The term “territorialization techniques” has been suggested by a recent literature in business history and STS studies. “Territorialization” refers to the way in which economic actors manage time and space relations through future-oriented activities such as investment, speculation, and prospection. These activities are directly linked to territorial and temporal problems. Timothy Mitchell points out that early credit systems drew on territorial logics that linked the existence of surplus capital in Europe with possible investment opportunities in the New World. Capital, Mitchell says, set the future in the present, by pushing for a constant forward search for future rent.Footnote 19 Along the same line, Jonathan Levy proposes that capital is not simply a material factor embodied in equipment and money; capital is also a “forward looking valuation,” a prospective speculation on a future economy. This prospective valuation of capital is a precondition for the income-generation function of capital and should be understood, Levy argues, as one of the core functions of capital.Footnote 20 Levy's argument is more helpful here than are the frequent references in the financial sociology literature to the arguments of Frank Knight, who emphasized the need for business actors to calculate uncertainty and transform it into manageable risk but never linked this to more critical questions of the role of economic interest in the ordering of the world economy. As an alternative to Levy's conception of futurity as a function of capital, we may consider that futurity is part of the agency of capital and that future expectations and the management of temporal risk reflects specific interests of economic actors. By prospecting futures of risk, rent, and interest, the entrepreneurs and business entities that perform Levy's capital function actively shape economic futures. Thus, the techniques that economic actors use to intervene in the future territories of capital are worthy of attention, and a core suggestion of the present article is that the scenarios should be considered within a longer history of epistemic devices such as double bookkeeping, project or prospective planning, business plans, forecasts, and futures trading.Footnote 21 The emergence of such techniques is directly connected to the origins of the modern business organization. Reflections on the reach and scope of action across time and space were direct elements of MNEs’ integration from charter and holding companies to the modern corporation.Footnote 22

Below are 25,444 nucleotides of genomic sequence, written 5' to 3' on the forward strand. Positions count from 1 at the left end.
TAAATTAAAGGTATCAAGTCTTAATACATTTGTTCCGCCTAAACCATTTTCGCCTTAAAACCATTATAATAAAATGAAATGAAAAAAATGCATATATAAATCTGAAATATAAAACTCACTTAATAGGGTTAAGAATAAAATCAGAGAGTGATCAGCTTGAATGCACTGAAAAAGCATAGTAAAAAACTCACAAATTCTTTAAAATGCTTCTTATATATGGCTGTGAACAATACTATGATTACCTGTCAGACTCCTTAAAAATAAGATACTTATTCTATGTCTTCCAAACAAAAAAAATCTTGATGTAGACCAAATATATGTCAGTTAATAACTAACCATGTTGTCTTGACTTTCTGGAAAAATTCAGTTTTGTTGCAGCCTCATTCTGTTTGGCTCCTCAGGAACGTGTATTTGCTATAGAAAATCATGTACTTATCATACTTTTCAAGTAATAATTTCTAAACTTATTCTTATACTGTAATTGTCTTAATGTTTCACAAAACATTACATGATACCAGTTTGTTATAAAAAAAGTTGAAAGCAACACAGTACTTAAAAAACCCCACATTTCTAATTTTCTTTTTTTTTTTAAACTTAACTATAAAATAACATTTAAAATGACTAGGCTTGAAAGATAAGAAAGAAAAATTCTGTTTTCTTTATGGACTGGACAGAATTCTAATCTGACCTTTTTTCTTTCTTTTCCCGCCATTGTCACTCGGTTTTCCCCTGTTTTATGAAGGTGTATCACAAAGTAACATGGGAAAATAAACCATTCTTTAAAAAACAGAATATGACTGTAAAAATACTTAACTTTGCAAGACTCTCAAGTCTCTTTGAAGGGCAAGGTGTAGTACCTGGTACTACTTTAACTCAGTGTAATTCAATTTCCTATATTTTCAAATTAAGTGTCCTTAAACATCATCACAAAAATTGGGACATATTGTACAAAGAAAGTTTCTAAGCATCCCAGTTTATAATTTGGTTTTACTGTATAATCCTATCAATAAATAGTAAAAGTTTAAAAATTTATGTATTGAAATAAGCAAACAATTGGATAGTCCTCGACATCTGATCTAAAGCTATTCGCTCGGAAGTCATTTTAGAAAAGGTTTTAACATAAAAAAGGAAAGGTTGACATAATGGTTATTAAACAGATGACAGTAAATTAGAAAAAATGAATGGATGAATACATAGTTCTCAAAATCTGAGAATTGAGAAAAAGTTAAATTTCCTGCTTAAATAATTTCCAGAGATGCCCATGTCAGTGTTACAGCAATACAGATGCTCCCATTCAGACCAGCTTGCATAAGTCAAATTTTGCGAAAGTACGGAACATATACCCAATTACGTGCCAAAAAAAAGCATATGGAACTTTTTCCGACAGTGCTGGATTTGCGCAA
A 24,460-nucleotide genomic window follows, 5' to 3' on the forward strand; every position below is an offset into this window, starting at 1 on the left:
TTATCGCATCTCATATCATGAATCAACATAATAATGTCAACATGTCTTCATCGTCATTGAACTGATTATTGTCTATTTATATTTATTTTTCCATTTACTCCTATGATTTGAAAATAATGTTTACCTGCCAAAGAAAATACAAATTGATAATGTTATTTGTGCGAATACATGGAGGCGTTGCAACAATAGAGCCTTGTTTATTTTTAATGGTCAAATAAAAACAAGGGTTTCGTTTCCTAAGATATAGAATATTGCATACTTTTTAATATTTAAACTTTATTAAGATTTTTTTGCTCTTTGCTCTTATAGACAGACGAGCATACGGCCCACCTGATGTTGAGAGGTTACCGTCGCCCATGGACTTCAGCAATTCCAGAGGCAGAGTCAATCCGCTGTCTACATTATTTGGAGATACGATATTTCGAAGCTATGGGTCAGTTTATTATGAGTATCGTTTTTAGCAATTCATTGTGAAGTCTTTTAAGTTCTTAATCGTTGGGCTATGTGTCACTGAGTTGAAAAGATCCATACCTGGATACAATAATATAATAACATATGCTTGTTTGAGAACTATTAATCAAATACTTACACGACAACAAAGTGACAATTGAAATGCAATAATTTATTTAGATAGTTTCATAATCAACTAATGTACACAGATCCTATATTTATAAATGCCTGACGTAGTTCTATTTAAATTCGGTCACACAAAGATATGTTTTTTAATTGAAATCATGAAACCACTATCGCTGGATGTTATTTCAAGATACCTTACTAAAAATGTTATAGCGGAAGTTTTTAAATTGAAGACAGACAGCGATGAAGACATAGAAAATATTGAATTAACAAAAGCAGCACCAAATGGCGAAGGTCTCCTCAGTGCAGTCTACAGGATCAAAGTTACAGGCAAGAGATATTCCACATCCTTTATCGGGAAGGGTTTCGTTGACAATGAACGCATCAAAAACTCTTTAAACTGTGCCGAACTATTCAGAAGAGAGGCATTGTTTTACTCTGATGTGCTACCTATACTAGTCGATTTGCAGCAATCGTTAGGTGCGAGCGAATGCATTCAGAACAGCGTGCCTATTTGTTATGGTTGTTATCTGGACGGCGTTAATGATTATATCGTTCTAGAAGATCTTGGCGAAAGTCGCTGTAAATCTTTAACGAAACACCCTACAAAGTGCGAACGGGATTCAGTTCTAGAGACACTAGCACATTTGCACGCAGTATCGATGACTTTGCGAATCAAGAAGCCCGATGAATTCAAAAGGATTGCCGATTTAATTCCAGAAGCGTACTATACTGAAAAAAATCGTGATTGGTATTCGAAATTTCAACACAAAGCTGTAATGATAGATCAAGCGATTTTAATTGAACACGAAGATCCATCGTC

Temporal projections, including the need to open future markets in order to ensure returns on capital, also structured the relationship between early multinationals and the imperial state. Historical territorialization strategies were backed up with force in what Sven Beckert calls “armed trade.”Footnote 23 The oil majors—Anglo Persian Oil, later BP; Compagnie française de Pétrole, later Total; Exxon; and Royal Dutch Shell—were descendants of imperial corporate ventures and directly reliant on historically translated colonial territorial relationships.Footnote 24 Royal Dutch Shell was a product of Royal Dutch's monopoly on oil concessions in Sumatra and its merger in 1907 with the British trading company Shell, which bartered in colonial products and seashells. Shell was strategically bolstered by the British state at several moments in the first half of the twentieth century.Footnote 25 Like the British East India Company, Shell had not a board of directors but a committee of management directors holding together its British and Dutch side and including representatives of government.Footnote 26